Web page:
Fatty Liver - Or is it Belly Fat?
Fatty liver, also known as steatosis, is a common clinical finding consisting of accumulated triglycerides and other fats in liver cells. In severe fatty liver, fat comprises as much as 40% of the liver's weight (as opposed to 5% in a normal liver), and the weight of the liver may increase from 3.31 lb (1.5 kg) to as much as 11 lb (4.9 kg). Minimal fatty changes are temporary and asymptomatic; severe or persistent changes may cause liver dysfunction. Fatty liver is a serious disorder that can cause recurrent infection and sudden death due to fat emboli in the lungs. It is often difficult to decipher between belly fat and fatty liver. Belly fat and fatty liver can look exactly the same from the outside of the body. In a thin person, you may notice the belly slightly larger on the right side, but not in all cases. In order to correct belly fat and fatty liver you would start out with the same approach by defattening the liver. After the liver has been defatted the next steps will include working on hormones and cortisol production to reduce further belly and hip fat. We recommend Lipotrope to address the first stages of hormone regulation.
Fatty Liver Causes
Chronic alcoholism is the most common cause of fatty liver in the United States and in Europe, with the severity of hepatic disease directly related to the amount of alcohol consumed. (Fatty liver can occur in people who consume as little as 10 oz of alcohol per week.) Other causes include malnutrition (especially protein deficiency), obesity, diabetes mellitus, jejunoileal bypass surgery, Cushing's syndrome, Reye's syndrome, pregnancy, large doses of hepatotoxins such as I.V. tetracycline, carbon tetrachloride intoxication, prolonged parenteral nutrition, and DDT poisoning. Whatever the cause, fatty infiltration of the liver probably results from mobilization of fatty acids from adipose tissues or altered fat metabolism.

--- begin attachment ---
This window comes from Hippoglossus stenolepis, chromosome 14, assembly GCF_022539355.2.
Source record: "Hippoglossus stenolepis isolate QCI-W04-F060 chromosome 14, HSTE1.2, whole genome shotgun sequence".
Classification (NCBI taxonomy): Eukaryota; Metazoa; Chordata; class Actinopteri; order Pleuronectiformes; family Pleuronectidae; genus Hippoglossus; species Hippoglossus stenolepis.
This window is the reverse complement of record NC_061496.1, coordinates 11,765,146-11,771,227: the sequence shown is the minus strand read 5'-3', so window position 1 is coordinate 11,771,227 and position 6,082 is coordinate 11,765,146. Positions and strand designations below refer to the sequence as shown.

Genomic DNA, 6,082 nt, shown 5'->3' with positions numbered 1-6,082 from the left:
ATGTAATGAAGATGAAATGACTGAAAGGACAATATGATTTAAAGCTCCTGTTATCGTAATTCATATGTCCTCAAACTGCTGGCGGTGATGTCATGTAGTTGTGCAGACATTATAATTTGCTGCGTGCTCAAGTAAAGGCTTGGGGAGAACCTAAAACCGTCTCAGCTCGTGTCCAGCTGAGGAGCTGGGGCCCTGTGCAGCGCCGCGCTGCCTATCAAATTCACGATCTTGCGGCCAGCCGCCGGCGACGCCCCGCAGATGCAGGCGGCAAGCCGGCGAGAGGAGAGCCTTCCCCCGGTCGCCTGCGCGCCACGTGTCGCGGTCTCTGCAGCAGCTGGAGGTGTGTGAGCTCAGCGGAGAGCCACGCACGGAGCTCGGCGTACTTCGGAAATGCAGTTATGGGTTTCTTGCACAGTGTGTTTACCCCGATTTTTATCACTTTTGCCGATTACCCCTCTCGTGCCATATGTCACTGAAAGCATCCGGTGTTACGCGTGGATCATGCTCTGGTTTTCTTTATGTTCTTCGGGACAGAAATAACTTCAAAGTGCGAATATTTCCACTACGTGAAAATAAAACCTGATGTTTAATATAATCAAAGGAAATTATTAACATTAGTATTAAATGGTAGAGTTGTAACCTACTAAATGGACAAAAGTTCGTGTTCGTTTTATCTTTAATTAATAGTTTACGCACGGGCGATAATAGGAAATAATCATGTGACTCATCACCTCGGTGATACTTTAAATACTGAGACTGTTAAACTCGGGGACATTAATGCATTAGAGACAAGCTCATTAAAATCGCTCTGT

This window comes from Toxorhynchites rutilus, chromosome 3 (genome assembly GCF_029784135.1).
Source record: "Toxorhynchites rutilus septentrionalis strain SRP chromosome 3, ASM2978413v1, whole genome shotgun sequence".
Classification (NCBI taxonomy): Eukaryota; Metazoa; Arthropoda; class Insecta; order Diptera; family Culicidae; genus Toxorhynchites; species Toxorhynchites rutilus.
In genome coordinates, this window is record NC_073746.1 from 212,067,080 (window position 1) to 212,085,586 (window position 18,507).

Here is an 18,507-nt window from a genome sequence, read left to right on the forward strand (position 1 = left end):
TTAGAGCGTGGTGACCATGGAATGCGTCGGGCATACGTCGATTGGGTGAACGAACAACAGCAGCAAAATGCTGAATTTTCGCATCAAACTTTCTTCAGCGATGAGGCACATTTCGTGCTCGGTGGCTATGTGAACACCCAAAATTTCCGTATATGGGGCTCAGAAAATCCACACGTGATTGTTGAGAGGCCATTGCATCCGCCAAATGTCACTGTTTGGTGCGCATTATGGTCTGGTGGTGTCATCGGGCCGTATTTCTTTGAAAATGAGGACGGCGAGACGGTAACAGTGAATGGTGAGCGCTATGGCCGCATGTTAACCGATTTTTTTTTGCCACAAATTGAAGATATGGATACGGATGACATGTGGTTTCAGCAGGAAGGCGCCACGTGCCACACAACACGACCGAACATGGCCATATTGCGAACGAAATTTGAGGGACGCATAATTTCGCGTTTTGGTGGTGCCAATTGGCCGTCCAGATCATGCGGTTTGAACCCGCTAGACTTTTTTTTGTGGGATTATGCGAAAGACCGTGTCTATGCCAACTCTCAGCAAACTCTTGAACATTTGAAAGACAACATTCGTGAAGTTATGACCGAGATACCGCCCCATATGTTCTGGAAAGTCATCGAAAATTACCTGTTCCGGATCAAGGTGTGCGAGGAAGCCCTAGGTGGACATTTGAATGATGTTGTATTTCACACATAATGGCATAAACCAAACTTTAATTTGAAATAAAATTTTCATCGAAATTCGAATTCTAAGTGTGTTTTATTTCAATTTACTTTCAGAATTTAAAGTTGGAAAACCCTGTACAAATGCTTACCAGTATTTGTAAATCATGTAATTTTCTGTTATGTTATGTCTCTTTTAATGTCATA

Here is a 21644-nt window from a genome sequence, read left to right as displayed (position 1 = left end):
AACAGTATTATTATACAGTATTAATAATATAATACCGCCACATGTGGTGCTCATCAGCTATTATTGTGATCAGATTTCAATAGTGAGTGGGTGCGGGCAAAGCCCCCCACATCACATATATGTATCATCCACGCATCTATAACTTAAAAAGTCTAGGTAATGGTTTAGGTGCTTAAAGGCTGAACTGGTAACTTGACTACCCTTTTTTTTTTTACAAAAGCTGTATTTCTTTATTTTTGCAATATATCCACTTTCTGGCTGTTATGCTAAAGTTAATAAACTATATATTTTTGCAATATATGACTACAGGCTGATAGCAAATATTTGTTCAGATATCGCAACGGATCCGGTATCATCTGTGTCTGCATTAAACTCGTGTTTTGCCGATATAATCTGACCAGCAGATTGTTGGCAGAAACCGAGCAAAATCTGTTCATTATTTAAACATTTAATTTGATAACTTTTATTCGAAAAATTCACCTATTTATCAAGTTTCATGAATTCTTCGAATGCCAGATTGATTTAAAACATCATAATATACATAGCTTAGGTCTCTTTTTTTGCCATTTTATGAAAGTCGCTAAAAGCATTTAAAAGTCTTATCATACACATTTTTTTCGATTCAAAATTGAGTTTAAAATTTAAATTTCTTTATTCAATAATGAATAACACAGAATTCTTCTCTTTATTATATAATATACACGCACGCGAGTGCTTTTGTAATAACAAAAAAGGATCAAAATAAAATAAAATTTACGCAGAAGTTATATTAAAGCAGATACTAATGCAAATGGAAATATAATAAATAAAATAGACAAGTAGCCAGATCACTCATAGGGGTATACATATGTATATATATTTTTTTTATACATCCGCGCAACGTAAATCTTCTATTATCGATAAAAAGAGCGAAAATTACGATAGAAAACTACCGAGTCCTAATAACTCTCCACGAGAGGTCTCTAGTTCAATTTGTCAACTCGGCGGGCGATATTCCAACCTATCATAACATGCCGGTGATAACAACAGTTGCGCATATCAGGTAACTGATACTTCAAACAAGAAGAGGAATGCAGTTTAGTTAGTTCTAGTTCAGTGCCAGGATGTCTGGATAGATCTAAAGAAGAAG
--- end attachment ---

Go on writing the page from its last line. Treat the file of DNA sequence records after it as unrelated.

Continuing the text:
Signs and Symptoms
Clinical features of fatty liver vary with the degree of lipid infiltration, and many patients are asymptomatic. The most typical sign is a large, tender liver - hepatomegaly. Common signs and symptoms include right upper quadrant pain - with massive or rapid infiltration, ascites, edema, jaundice, and fever (all with hepatic necrosis or biliary stasis). Nausea, vomiting, and anorexia are less common. Splenomegaly usually accompanies cirrhosis. Rarer changes are spider angiomas, varices, transient gynecomastia, and menstrual disorders.
Typical clinical features - especially in patients with chronic alcoholism, malnutrition, poorly controlled diabetes mellitus or obesity - suggest fatty liver.
A liver biopsy will confirm excessive fat in the liver. However, it is best to avoid the biopsy, if possible, and use blood test or diet history of patient first. Blood tests will provide readings of your liver status. These results may indicate liver damage or fatty liver.
- Albumin: somewhat low
- Globulin: usually elevated
- Cholesterol: usually elevated
- Total bilirubin: elevated
- Alkaline phosphatase: elevated
- Transaminase: usually low (less than 300 U)
- Prothrombin time: possibly prolonged.
Other findings may include anemia, leukocytosis, elevated white blood cell count, albuminuria, hyperglycemia or hypoglycemia, and iron, folic acid, and vitamin B12 deficiencies.
Decreasing carbohydrate intake will help to correct the disease. In alcoholic fatty liver, abstinence from alcohol and a proper diet can begin to correct liver changes within 4 to 8 weeks. Supplementation with natural liver cleansing products is also recommended. The products we have listed at the bottom of the page are highly recommended for enhancing liver health. Supplementation with these products is likely to enhance weightloss - up to 2 pounds a week. The daily recommendation for these products is as follows:
Hepata*Trope: 2 capsules 3 times a day between meals.
Pan 5X or 10X: 2 or 3 capsules 3 times a day betwen meals.